For the same reason I generally support seeing posts where people compare their own rejection to an accepted shot. Is there a clearer method of showing how their shot differs from one that has been accepted? Instead of a bunch of words, one simply says "ok, here is yours, here is the one you think is just like yours, here is how yours is not up to snuff and that one is."

The only issue here is that some people may not want their shot discussed. I'm torn about that - if the shot has been made public, why can't it be discussed? At the same time, how much respect does one show the shooter; does one leave them alone? Ultimately it comes down to what "residual rights" a person has to the use of the shot after it has been posted.

In my blog I hope to do more critical discussions of shots, more discussion of where a shot falls short, but I will never do so without approval of the shooter. But what the standard should be here in the RP forums, can't say and don't know who gets to say.
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Old 06-11-2008, 04:52 PM   #14
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My first thought looking at that shot: a mainly cloudy shot that the photog saturated to try to make it look more sunny. And they didn't do a very good job of it. Sometimes this method works (more often in B&W), sometimes it doesn't...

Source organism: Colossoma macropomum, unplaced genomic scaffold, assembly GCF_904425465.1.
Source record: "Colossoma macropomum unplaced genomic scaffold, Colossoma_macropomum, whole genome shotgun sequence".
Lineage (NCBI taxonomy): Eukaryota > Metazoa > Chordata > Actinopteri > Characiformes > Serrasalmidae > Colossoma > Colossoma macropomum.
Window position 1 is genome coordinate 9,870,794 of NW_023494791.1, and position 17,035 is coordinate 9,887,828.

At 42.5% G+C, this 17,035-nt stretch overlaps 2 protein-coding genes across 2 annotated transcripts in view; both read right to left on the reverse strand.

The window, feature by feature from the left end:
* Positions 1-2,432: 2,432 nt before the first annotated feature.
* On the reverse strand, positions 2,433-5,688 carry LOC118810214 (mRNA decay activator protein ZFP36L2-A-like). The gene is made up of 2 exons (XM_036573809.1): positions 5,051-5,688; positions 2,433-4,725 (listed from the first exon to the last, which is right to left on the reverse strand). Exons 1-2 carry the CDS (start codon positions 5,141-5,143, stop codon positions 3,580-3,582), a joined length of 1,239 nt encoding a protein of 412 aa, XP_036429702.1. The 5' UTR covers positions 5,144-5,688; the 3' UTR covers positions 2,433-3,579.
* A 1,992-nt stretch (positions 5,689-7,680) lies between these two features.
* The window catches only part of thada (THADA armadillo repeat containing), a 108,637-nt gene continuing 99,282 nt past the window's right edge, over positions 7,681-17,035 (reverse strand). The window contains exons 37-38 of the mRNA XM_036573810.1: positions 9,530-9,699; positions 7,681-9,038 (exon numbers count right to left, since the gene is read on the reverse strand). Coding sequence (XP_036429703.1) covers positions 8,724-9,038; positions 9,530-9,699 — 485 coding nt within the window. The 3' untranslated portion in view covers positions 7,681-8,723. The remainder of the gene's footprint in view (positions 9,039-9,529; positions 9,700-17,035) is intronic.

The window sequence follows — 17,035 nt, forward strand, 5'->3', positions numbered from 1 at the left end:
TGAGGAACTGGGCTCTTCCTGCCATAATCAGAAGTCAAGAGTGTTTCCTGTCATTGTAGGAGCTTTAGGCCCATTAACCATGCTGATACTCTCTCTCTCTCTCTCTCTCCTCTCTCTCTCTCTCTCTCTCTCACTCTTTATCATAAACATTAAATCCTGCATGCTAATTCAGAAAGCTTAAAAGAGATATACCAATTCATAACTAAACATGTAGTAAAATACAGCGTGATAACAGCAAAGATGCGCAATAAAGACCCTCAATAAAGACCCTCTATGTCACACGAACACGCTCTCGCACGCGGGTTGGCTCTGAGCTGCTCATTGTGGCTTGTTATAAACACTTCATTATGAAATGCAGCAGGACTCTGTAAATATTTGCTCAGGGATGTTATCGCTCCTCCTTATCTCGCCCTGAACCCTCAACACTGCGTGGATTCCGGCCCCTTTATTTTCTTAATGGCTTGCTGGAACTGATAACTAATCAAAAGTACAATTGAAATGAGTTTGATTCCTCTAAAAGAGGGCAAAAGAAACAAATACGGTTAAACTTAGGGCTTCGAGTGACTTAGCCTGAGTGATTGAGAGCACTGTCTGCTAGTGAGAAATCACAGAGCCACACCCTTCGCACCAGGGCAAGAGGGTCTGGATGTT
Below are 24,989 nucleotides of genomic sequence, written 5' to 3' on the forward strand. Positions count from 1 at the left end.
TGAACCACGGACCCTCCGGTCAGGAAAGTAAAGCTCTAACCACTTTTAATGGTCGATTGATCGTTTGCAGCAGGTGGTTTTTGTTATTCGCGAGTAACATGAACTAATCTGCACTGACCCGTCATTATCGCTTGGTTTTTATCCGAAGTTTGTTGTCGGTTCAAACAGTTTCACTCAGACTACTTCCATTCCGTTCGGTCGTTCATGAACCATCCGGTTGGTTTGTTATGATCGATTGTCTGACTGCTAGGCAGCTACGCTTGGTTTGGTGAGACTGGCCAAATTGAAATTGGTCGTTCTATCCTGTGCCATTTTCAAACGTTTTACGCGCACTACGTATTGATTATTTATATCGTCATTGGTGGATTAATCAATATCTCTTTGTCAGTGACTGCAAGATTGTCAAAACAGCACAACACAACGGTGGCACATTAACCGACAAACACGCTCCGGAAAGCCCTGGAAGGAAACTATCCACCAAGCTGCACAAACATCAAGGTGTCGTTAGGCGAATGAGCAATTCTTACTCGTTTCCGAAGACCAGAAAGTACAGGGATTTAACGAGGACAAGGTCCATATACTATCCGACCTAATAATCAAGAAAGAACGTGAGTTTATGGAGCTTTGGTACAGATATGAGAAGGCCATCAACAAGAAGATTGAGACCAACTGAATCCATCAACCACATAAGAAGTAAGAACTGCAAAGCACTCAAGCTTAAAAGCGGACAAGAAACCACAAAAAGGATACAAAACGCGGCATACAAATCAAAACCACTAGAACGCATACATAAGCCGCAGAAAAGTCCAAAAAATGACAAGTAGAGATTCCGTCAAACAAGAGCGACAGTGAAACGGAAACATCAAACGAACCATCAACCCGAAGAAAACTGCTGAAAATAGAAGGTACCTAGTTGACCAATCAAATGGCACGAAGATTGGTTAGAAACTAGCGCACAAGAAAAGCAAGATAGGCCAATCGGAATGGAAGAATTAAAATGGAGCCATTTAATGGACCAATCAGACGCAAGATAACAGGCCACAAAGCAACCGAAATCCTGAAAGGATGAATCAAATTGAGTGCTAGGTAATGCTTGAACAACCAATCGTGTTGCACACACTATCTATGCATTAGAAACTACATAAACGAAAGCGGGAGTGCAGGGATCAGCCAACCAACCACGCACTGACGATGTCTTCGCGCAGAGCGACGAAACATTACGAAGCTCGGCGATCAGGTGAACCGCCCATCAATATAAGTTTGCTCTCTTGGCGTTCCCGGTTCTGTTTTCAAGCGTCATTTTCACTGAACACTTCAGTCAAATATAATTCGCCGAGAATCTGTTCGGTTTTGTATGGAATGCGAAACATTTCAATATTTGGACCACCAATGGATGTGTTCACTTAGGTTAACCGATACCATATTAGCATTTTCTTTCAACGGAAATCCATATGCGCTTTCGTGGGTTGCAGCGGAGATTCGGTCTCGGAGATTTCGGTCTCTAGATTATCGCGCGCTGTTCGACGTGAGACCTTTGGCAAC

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Old 06-11-2008, 05:29 PM   #15
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Quote:
Originally Posted by JRMDC
The only issue here is that some people may not want their shot discussed. I'm torn about that - if the shot has been made public, why can't it be discussed? At the same time, how much respect does one show the shooter; does one leave them alone? Ultimately it comes down to what "residual rights" a person has to the use of the shot after it has been posted.
This is at the heart of what I was trying to say in the post above. We can definitely all learn from the discussion about the merits or problems associated with a particular photo. I'm just more comfortable when the photographer him/herself asks for opinions, or is at least present on the forum to defend how they did things....or perhaps agree with the critiques. But that's just me. While it is certainly true that anyone who posts anything on the internet is leaving themselves open for public critique, it could also be argued that a photographer submitting shots here was really looking for a critique from the RP Screeners, and if the shot has already been accepted, the requested critique has been rendered.